What this means is that Grenada will not recognize other countries laws or court orders where the foreign country does not recognize the legitimacy of trusts, or claims made by foreigners contending rights to heirship or personal relationship rights to trust assets.
Fraudulent conveyances of assets to the trust can only be set aside as voidable if a creditor can prove that the settlor had the intent to defraud and undervalued the assets when transferring them to the trust.
This places a heavy burden on creditors claiming fraudulent conveyance by having to prove both the intent to defraud and the under valuing of the assets when the transference to the trust was made. For instance, if the settlor discloses the actual value of the assets when the transfer took place while having the intent to defraud creditors, the transfer will not be voidable.
The settlor can be a citizen and residing in any country.
There is a minimum requirement of one trustee and a maximum of four. Trustees can be residents of any country.
Grenada offers licensed trust companies to provide trustee services. The Act defines licensed trust companies to be a “designated person”.
Trustees have the following duties:
• Act in good faith;
• Act with due diligence;
• Act in the best interests of the beneficiaries with the best abilities and skills;
• Exercising the standards of the care of a prudent and reasonable business person;
• Follow the provisions of the Act and terms in the trust;
• Act as a fiduciary;
• Preserve and in a reasonable manner enhance the trust properties value;
• Unless the terms of the trust provide otherwise or a court order is issued, a trustee will not derive any profit, enter into a transaction with anyone resulting in a profit;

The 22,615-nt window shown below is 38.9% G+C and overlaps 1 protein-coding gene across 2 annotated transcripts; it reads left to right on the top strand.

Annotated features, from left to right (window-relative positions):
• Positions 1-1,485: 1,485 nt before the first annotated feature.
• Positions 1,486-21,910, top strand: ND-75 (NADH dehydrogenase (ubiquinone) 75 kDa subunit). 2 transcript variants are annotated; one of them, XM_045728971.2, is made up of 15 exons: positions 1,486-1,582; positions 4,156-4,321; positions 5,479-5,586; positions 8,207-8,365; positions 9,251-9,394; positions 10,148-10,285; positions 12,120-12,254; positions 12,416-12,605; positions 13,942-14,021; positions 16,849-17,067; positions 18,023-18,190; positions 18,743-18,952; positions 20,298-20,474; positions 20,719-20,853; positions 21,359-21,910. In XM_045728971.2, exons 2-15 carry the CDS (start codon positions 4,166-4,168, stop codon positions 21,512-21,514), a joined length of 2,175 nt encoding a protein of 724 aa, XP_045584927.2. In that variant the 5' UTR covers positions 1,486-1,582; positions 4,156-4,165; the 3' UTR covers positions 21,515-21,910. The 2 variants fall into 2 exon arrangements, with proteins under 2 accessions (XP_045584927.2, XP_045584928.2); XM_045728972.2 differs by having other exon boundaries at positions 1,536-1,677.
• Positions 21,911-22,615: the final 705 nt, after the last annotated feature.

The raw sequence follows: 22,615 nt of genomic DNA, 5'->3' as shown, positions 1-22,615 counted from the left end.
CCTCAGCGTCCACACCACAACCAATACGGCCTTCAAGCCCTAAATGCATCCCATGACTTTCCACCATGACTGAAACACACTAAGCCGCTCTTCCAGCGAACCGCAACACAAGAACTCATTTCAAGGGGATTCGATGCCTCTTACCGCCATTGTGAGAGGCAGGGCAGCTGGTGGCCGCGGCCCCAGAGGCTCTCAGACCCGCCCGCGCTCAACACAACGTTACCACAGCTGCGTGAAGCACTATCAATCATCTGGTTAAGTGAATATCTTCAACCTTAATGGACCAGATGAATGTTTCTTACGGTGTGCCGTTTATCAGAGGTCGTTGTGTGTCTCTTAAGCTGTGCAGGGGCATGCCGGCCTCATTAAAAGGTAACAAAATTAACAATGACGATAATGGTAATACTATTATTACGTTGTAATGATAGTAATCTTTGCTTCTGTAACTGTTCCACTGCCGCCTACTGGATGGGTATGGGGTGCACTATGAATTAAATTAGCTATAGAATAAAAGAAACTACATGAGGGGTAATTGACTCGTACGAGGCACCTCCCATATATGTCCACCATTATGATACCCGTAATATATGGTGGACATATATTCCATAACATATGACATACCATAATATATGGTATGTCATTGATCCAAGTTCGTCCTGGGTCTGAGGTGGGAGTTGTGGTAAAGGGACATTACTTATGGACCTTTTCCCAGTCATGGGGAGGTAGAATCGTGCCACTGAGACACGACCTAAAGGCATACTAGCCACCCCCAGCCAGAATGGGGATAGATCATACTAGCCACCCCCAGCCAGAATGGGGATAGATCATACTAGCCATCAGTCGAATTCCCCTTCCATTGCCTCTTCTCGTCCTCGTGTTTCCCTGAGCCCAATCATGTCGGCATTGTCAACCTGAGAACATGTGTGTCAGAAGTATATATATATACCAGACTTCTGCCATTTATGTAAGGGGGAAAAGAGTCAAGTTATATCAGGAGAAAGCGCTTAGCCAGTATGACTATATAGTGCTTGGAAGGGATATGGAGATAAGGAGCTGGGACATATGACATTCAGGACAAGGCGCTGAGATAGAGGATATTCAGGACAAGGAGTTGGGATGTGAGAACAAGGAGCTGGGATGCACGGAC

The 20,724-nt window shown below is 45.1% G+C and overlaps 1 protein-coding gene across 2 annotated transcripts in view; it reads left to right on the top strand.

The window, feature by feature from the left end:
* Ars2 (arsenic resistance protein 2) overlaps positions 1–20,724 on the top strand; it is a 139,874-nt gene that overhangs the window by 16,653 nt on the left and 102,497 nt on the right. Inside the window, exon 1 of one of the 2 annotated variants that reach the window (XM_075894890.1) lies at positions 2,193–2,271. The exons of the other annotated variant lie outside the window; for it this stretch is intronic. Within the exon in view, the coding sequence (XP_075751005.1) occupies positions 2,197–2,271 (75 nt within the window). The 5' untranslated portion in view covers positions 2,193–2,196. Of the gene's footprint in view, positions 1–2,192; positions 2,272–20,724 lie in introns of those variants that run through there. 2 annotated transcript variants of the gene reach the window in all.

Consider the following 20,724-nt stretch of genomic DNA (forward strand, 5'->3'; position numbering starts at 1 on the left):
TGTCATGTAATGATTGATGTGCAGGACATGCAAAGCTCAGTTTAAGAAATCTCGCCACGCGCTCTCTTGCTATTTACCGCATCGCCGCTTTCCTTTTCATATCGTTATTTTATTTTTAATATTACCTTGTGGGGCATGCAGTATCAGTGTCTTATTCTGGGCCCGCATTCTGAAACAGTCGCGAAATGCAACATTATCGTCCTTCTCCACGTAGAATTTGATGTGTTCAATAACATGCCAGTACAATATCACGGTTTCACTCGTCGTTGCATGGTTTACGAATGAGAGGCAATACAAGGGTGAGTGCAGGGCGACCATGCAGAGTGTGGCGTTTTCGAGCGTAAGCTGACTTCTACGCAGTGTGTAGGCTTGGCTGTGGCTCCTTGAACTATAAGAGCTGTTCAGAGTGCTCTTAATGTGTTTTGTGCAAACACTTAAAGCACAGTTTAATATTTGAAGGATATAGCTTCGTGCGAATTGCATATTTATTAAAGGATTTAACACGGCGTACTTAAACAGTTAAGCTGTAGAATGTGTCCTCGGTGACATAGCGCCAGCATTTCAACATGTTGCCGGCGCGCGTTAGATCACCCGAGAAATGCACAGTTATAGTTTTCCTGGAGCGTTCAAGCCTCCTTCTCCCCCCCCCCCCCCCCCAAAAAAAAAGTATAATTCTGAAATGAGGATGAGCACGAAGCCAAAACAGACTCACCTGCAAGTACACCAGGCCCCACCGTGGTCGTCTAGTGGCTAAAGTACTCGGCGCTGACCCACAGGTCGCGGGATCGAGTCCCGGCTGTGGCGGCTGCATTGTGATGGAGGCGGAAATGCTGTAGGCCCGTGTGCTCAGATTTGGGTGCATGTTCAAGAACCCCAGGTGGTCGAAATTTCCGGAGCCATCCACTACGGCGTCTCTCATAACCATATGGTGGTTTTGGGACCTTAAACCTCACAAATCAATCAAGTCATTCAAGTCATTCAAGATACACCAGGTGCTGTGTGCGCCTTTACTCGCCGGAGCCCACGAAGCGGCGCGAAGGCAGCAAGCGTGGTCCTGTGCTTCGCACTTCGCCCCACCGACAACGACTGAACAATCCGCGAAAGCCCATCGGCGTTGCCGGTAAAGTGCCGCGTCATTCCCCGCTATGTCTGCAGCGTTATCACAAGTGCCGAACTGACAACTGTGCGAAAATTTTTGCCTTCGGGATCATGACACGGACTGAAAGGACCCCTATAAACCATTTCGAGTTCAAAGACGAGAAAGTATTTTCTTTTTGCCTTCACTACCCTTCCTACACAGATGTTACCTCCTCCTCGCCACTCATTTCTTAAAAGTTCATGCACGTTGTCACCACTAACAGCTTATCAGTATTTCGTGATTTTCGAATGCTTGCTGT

• Keep accurate records and accounts of the trust; and
• Separate all trust properties from his or her own properties and maintain a separate identifiable record from other trusts’ properties.
The beneficiaries can reside and be citizens of any country.
The protector can be a national and resident in any country.
According to the Act, a protector can remove and appoint trustees unless the trust documents provide differently.
The protector can be the settlor or a beneficiary, but not a trustee of the trust. More than one protector can be appointed and all decisions must be by a majority vote.
Grenada imposes harsh penalties on anyone disclosing any information regarding and international trust without authorization or by a court order. The penalties for violating the confidentiality of an international trust is a fine of $100,000 and/or imprisonment for two years.
Beneficiaries have the right to receive all information regarding their trusts without violating this law.
Because the settlor, the protector, and the beneficiaries are not citizens or residents of Grenada and none of the assets are held inside Grenada, the trust is totally exempt from all taxes. This includes income taxes, corporate taxes, capital gains taxes, transference taxes, duties, gift taxes, wealth taxes, withholding taxes, estate taxes, and inheritance taxes.
Non-resident beneficiaries receiving income from an international trusts are exempt from paying income taxes. However, U.S. residents and anyone residing in a country taxing all worldwide income must disclose all income to their governments.
Since international trusts do not have to register with the government, there are no public records containing any information regarding trusts. However, if an international trust decides to register with the Authority, all records remain private and are not accessible to the public.
Time to Form
An international trust can be formed in one day depending on the one preparing the legal documents.
A Grenada International Trust enjoys the following benefits: 100% ownership; no taxes, confidentiality, privacy, fast formation, a protector, difficulty proving fraudulent conveyances, foreign laws not followed, asset protection, estate planning, 120 year lifetime, and its official language is English.
Last Updated on November 22, 2017